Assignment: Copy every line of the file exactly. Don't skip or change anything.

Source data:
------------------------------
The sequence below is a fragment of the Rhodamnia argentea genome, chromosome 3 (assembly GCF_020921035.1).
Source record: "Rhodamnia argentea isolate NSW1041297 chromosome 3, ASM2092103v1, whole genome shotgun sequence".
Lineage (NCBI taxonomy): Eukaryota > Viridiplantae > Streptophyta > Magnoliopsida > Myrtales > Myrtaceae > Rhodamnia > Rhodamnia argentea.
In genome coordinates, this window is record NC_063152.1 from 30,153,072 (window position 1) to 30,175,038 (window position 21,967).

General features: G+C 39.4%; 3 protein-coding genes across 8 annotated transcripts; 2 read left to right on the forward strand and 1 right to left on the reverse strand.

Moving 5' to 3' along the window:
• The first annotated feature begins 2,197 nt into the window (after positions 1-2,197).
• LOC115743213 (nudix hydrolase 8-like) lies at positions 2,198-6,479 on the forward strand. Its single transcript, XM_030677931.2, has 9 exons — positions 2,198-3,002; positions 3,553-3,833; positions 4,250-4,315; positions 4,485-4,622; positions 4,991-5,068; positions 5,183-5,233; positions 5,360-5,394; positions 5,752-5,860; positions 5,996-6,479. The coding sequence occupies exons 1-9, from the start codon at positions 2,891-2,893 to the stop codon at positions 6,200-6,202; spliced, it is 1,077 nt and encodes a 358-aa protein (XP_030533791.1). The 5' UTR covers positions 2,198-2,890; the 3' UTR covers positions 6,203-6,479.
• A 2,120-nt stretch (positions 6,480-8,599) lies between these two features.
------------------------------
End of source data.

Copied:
The sequence below is a fragment of the Rhodamnia argentea genome, chromosome 3 (assembly GCF_020921035.1).
Source record: "Rhodamnia argentea isolate NSW1041297 chromosome 3, ASM2092103v1, whole genome shotgun sequence".
Lineage (NCBI taxonomy): Eukaryota > Viridiplantae > Streptophyta > Magnoliopsida > Myrtales > Myrtaceae > Rhodamnia > Rhodamnia argentea.
In genome coordinates, this window is record NC_063152.1 from 30,153,072 (window position 1) to 30,175,038 (window position 21,967).

General features: G+C 39.4%; 3 protein-coding genes across 8 annotated transcripts; 2 read left to right on the forward strand and 1 right to left on the reverse strand.

Moving 5' to 3' along the window:
• The first annotated feature begins 2,197 nt into the window (after positions 1-2,197).
• LOC115743213 (nudix hydrolase 8-like) lies at positions 2,198-6,479 on the forward strand. Its single transcript, XM_030677931.2, has 9 exons — positions 2,198-3,002; positions 3,553-3,833; positions 4,250-4,315; positions 4,485-4,622; positions 4,991-5,068; positions 5,183-5,233; positions 5,360-5,394; positions 5,752-5,860; positions 5,996-6,479. The coding sequence occupies exons 1-9, from the start codon at positions 2,891-2,893 to the stop codon at positions 6,200-6,202; spliced, it is 1,077 nt and encodes a 358-aa protein (XP_030533791.1). The 5' UTR covers positions 2,198-2,890; the 3' UTR covers positions 6,203-6,479.
• A 2,120-nt stretch (positions 6,480-8,599) lies between these two features.